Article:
Computational Genomics Research in the Wall Lab

Here I have a brief description of my research interests in the Wall Lab at Harvard CBMI. (Note that Harvard CBMI is now Harvard DBMI and the Wall Lab has moved to Stanford.)

Network Analysis of Genomic Variants to Identify Causative Variants in Complex Disease

My primary research interest was to understand how genetic variants combine to generate complex diseases.  Complex diseases cannot be explained by a single genetic factor, but are instead caused by multiple factors and heterogeneous modifications to regulatory systems. My primary focus was on Autism and related mental disorders.  Autism is a complex developmental disorder that shows an estimated 60-80% genetic heritability, but only 10-20% of known cases have isolated genetic contributing factors.  My research was focused on developing novel network-enrichment methodologies that take advantage of the network and regulatory structure present in biology to identify the systemic disruptions that occur, as opposed to individual genetic mutations.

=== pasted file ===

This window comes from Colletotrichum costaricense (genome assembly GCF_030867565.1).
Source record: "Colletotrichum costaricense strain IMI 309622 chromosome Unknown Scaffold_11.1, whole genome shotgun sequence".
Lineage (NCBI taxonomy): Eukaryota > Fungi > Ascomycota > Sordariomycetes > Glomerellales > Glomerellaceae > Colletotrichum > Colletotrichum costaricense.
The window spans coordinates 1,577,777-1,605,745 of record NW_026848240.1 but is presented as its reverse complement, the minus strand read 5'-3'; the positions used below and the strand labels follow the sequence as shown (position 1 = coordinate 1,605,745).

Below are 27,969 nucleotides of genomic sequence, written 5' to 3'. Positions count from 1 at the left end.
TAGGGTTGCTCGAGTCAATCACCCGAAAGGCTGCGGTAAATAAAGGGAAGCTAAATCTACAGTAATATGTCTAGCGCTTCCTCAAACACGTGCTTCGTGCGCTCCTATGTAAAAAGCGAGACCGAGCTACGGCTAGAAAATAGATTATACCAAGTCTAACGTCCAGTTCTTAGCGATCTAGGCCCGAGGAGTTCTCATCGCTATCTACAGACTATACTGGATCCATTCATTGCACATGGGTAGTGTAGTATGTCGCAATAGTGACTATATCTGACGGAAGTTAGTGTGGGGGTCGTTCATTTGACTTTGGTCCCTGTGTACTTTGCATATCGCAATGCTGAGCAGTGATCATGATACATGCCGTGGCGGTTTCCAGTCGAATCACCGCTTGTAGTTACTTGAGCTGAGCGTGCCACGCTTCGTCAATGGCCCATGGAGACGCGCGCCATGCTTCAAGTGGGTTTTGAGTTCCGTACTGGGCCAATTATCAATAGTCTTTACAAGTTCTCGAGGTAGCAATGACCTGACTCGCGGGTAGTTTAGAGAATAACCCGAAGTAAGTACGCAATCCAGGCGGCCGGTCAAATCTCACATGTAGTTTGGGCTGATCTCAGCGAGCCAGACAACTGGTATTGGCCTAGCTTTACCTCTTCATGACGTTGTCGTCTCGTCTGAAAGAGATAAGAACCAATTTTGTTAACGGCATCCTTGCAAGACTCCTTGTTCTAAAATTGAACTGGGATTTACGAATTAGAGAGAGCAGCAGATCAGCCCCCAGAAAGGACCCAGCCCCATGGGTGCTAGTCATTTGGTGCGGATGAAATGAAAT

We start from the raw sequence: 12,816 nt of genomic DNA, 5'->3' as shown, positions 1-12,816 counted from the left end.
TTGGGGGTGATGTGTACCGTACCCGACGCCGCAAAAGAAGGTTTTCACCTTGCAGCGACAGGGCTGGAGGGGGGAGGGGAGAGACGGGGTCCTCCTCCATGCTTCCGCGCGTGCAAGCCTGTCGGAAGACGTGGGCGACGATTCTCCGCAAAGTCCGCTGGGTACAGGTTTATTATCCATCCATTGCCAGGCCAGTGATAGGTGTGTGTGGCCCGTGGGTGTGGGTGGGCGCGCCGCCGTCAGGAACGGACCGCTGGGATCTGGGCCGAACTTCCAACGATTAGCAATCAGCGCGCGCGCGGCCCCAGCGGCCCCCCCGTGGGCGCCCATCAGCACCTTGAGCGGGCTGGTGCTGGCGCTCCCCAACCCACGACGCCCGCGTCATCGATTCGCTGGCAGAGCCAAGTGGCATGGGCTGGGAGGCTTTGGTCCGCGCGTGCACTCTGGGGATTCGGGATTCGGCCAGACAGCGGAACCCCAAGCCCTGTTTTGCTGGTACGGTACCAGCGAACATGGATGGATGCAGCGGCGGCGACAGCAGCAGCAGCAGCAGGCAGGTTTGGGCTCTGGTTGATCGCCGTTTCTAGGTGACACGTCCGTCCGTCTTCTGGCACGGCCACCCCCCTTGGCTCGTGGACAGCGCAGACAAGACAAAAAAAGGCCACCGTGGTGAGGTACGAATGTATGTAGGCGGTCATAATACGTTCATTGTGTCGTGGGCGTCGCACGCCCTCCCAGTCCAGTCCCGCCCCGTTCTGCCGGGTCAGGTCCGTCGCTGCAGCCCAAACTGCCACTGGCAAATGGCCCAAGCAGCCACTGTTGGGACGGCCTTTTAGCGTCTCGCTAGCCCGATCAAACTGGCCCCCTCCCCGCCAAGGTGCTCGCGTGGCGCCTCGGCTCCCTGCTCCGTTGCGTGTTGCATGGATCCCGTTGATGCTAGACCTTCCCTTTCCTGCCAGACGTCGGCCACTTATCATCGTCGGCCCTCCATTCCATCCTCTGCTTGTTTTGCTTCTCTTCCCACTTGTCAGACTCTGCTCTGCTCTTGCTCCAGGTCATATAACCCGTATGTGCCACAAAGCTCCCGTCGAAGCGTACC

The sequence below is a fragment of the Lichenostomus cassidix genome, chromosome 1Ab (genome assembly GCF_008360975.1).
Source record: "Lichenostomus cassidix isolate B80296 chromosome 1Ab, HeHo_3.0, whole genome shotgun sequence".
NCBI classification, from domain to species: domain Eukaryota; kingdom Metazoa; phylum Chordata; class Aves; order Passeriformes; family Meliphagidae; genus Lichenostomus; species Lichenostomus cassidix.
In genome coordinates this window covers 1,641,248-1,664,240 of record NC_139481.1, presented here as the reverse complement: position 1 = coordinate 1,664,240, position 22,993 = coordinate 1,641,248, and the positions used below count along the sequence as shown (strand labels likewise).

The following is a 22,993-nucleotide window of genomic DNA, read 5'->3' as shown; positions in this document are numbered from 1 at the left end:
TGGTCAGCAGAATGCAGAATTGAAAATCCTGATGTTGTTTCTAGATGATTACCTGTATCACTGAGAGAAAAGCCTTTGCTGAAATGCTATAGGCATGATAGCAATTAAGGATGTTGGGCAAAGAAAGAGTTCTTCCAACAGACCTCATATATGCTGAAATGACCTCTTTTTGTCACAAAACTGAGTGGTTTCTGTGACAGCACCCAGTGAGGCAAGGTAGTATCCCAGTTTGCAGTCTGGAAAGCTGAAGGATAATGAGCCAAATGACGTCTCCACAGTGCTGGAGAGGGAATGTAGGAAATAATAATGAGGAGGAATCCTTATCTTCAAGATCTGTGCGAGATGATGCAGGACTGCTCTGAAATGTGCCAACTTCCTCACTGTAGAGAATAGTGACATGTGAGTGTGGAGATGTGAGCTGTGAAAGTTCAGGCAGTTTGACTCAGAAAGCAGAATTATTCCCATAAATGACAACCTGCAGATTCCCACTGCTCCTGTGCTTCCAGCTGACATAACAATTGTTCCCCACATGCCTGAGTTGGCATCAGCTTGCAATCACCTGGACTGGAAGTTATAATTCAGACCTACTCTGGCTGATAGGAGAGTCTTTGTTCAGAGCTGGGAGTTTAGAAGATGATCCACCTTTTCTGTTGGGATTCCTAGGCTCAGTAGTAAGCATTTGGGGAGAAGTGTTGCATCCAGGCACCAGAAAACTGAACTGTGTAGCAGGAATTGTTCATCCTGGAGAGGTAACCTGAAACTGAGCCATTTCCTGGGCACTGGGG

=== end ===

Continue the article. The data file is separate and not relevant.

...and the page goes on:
To further this goal, I developed a network-enrichment method, implemented as a suite of programs that performs a full network-based gene-set enrichment pipeline, including importing networks, SNP, and p-value data, creating permuted networks, generating enriched subnetworks from native and/or permuted data, and calculating complex subnetwork statistics. It used a novel network growth algorithm that I developed, which attempts to maximize the significance (calculated as negative log odds) for all SNPs in the subnetwork, while minimizing the subnetwork size. This algorithm was designed to be able to filter out random noise, and provide a higher signal-to-noise ratio for determining potential causative genes or subnetworks in complex diseases.

You can also read about my previous research in the Megason lab, as well as my undergraduate research in the About Me section.